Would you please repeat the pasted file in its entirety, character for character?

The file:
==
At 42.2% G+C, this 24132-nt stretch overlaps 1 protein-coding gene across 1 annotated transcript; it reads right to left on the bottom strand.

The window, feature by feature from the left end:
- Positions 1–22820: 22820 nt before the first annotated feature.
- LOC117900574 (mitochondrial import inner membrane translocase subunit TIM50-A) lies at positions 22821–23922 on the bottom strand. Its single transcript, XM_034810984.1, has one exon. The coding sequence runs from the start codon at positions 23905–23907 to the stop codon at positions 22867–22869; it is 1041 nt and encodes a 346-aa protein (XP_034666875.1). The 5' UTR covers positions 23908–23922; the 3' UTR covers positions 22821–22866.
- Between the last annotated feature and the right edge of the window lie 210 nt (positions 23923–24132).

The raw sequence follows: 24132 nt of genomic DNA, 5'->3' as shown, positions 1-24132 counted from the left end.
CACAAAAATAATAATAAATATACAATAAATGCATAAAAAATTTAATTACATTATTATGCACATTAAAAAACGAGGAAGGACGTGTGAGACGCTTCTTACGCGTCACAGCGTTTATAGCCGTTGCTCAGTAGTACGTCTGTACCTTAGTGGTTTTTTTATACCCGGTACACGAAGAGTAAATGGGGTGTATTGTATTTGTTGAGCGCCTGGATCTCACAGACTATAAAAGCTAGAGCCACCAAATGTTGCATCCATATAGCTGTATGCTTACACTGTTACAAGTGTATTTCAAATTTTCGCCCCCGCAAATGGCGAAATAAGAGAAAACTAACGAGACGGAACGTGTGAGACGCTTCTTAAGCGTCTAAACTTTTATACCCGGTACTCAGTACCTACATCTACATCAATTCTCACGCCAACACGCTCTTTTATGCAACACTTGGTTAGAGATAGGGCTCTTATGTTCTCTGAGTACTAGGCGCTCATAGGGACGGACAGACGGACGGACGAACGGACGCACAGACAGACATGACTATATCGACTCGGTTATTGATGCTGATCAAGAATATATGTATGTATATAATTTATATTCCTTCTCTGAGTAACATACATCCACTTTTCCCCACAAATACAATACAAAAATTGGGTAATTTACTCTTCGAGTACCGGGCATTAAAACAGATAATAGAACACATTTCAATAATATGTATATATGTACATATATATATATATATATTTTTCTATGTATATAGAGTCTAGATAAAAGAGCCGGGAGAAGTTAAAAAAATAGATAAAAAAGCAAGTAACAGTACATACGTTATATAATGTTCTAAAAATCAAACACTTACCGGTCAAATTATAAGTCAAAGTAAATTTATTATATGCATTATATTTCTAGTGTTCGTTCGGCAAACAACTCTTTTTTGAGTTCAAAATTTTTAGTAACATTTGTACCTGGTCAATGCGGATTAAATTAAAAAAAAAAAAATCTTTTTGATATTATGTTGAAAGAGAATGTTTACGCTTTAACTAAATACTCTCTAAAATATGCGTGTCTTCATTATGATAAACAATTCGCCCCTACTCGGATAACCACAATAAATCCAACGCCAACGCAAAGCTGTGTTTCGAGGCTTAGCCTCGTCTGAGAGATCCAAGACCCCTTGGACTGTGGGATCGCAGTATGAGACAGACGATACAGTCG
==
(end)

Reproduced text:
At 42.2% G+C, this 24132-nt stretch overlaps 1 protein-coding gene across 1 annotated transcript; it reads right to left on the bottom strand.

The window, feature by feature from the left end:
- Positions 1–22820: 22820 nt before the first annotated feature.
- LOC117900574 (mitochondrial import inner membrane translocase subunit TIM50-A) lies at positions 22821–23922 on the bottom strand. Its single transcript, XM_034810984.1, has one exon. The coding sequence runs from the start codon at positions 23905–23907 to the stop codon at positions 22867–22869; it is 1041 nt and encodes a 346-aa protein (XP_034666875.1). The 5' UTR covers positions 23908–23922; the 3' UTR covers positions 22821–22866.
- Between the last annotated feature and the right edge of the window lie 210 nt (positions 23923–24132).

The raw sequence follows: 24132 nt of genomic DNA, 5'->3' as shown, positions 1-24132 counted from the left end.
CACAAAAATAATAATAAATATACAATAAATGCATAAAAAATTTAATTACATTATTATGCACATTAAAAAACGAGGAAGGACGTGTGAGACGCTTCTTACGCGTCACAGCGTTTATAGCCGTTGCTCAGTAGTACGTCTGTACCTTAGTGGTTTTTTTATACCCGGTACACGAAGAGTAAATGGGGTGTATTGTATTTGTTGAGCGCCTGGATCTCACAGACTATAAAAGCTAGAGCCACCAAATGTTGCATCCATATAGCTGTATGCTTACACTGTTACAAGTGTATTTCAAATTTTCGCCCCCGCAAATGGCGAAATAAGAGAAAACTAACGAGACGGAACGTGTGAGACGCTTCTTAAGCGTCTAAACTTTTATACCCGGTACTCAGTACCTACATCTACATCAATTCTCACGCCAACACGCTCTTTTATGCAACACTTGGTTAGAGATAGGGCTCTTATGTTCTCTGAGTACTAGGCGCTCATAGGGACGGACAGACGGACGGACGAACGGACGCACAGACAGACATGACTATATCGACTCGGTTATTGATGCTGATCAAGAATATATGTATGTATATAATTTATATTCCTTCTCTGAGTAACATACATCCACTTTTCCCCACAAATACAATACAAAAATTGGGTAATTTACTCTTCGAGTACCGGGCATTAAAACAGATAATAGAACACATTTCAATAATATGTATATATGTACATATATATATATATATATTTTTCTATGTATATAGAGTCTAGATAAAAGAGCCGGGAGAAGTTAAAAAAATAGATAAAAAAGCAAGTAACAGTACATACGTTATATAATGTTCTAAAAATCAAACACTTACCGGTCAAATTATAAGTCAAAGTAAATTTATTATATGCATTATATTTCTAGTGTTCGTTCGGCAAACAACTCTTTTTTGAGTTCAAAATTTTTAGTAACATTTGTACCTGGTCAATGCGGATTAAATTAAAAAAAAAAAAATCTTTTTGATATTATGTTGAAAGAGAATGTTTACGCTTTAACTAAATACTCTCTAAAATATGCGTGTCTTCATTATGATAAACAATTCGCCCCTACTCGGATAACCACAATAAATCCAACGCCAACGCAAAGCTGTGTTTCGAGGCTTAGCCTCGTCTGAGAGATCCAAGACCCCTTGGACTGTGGGATCGCAGTATGAGACAGACGATACAGTCG